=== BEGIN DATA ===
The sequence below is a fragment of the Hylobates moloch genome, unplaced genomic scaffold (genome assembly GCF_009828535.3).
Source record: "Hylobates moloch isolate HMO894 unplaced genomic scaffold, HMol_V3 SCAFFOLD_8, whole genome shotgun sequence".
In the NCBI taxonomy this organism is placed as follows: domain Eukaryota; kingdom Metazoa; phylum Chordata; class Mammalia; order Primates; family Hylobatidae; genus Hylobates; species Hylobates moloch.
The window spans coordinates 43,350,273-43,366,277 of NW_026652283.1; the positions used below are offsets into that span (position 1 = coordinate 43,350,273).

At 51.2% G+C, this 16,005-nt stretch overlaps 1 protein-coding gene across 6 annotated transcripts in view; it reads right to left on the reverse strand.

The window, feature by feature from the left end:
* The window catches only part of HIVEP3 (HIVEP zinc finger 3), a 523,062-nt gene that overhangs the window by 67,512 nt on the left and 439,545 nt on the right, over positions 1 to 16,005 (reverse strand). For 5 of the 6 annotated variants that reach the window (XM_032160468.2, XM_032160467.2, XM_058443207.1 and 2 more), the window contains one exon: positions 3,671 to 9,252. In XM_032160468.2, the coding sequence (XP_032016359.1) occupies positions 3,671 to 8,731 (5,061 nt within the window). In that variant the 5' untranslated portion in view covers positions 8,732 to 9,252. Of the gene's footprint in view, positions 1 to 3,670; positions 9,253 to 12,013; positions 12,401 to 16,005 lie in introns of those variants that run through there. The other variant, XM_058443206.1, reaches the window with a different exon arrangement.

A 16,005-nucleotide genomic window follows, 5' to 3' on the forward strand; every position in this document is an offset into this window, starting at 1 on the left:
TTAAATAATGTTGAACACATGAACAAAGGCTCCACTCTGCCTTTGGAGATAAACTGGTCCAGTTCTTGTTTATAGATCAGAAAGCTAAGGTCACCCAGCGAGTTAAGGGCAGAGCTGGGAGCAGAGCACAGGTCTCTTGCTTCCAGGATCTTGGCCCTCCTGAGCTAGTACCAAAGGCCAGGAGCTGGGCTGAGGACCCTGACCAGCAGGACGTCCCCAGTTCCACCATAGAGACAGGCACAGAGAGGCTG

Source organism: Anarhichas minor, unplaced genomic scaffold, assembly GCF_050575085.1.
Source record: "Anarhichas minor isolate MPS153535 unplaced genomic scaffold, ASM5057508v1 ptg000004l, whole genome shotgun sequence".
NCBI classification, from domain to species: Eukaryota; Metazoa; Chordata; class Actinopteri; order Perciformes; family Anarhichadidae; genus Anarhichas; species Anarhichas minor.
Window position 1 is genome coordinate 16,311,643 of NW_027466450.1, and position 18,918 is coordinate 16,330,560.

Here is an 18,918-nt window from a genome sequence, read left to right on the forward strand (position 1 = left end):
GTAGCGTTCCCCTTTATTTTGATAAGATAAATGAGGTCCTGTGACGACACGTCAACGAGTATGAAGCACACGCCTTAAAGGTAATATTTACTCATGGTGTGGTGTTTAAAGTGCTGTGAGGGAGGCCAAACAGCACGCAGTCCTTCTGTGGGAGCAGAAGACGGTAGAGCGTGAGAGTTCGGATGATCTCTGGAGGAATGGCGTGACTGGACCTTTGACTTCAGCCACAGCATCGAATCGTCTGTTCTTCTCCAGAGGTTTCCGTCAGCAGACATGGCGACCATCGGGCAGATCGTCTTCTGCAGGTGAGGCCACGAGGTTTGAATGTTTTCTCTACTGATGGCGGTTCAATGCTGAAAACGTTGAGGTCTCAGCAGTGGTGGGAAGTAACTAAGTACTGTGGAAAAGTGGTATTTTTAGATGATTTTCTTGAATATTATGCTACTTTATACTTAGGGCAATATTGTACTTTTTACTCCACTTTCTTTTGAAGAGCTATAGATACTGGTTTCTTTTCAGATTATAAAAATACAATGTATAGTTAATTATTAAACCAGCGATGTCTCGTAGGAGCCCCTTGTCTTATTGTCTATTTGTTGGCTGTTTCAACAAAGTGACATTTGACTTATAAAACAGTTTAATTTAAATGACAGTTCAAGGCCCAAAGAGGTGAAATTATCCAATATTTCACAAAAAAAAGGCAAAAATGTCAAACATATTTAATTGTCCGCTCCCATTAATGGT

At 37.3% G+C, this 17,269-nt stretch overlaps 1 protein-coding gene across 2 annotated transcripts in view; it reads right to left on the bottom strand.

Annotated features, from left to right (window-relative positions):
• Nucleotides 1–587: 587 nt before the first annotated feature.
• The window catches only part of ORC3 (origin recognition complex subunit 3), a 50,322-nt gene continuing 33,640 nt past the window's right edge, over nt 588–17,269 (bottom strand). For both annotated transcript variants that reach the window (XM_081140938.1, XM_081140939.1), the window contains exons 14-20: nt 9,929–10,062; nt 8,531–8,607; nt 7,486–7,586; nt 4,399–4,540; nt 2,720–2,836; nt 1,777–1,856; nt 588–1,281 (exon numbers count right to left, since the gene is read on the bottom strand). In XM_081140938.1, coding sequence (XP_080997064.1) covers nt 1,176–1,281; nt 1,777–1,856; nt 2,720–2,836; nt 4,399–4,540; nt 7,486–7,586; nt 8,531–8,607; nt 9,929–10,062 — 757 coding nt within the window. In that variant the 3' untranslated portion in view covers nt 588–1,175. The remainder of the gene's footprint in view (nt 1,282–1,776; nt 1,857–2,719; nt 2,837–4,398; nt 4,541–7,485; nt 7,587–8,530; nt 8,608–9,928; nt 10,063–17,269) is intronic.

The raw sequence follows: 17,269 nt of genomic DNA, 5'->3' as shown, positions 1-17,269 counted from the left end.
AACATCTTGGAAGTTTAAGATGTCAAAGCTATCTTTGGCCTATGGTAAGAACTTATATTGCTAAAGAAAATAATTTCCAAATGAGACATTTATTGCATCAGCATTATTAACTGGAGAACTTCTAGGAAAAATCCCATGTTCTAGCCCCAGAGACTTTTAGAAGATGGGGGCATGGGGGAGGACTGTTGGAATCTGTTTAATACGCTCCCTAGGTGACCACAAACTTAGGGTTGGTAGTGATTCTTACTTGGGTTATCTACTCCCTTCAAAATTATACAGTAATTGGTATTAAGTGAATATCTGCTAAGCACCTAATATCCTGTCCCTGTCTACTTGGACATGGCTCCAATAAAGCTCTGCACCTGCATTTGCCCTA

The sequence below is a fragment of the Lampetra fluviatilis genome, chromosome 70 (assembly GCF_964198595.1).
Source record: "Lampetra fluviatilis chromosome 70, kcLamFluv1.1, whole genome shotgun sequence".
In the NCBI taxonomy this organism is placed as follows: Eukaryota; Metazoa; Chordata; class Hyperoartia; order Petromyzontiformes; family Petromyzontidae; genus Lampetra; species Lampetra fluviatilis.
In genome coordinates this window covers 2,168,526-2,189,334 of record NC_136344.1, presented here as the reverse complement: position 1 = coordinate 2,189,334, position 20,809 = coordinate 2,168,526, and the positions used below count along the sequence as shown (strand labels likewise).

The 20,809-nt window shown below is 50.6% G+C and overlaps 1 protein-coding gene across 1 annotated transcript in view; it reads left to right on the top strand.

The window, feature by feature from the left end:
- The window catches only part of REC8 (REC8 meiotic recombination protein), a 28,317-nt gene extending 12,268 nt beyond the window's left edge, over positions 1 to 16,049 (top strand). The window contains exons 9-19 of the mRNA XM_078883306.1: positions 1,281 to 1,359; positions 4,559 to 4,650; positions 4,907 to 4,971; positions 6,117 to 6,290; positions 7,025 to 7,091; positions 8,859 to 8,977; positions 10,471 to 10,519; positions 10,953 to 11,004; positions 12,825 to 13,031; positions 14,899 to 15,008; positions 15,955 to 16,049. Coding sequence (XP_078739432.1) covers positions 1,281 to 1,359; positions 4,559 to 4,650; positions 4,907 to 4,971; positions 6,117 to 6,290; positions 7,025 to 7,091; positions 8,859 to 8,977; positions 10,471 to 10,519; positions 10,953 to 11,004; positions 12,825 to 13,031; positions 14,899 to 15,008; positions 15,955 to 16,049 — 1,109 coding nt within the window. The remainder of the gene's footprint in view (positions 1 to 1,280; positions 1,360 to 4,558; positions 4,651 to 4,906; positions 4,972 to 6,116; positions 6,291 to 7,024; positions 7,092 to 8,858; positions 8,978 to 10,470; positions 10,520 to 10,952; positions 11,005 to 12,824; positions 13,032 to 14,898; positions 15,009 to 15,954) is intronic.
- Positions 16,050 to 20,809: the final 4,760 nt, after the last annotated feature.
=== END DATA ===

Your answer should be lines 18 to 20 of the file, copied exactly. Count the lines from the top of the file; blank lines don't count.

• Nucleotides 1–587: 587 nt before the first annotated feature.
• The window catches only part of ORC3 (origin recognition complex subunit 3), a 50,322-nt gene continuing 33,640 nt past the window's right edge, over nt 588–17,269 (bottom strand). For both annotated transcript variants that reach the window (XM_081140938.1, XM_081140939.1), the window contains exons 14-20: nt 9,929–10,062; nt 8,531–8,607; nt 7,486–7,586; nt 4,399–4,540; nt 2,720–2,836; nt 1,777–1,856; nt 588–1,281 (exon numbers count right to left, since the gene is read on the bottom strand). In XM_081140938.1, coding sequence (XP_080997064.1) covers nt 1,176–1,281; nt 1,777–1,856; nt 2,720–2,836; nt 4,399–4,540; nt 7,486–7,586; nt 8,531–8,607; nt 9,929–10,062 — 757 coding nt within the window. In that variant the 3' untranslated portion in view covers nt 588–1,175. The remainder of the gene's footprint in view (nt 1,282–1,776; nt 1,857–2,719; nt 2,837–4,398; nt 4,541–7,485; nt 7,587–8,530; nt 8,608–9,928; nt 10,063–17,269) is intronic.

The raw sequence follows: 17,269 nt of genomic DNA, 5'->3' as shown, positions 1-17,269 counted from the left end.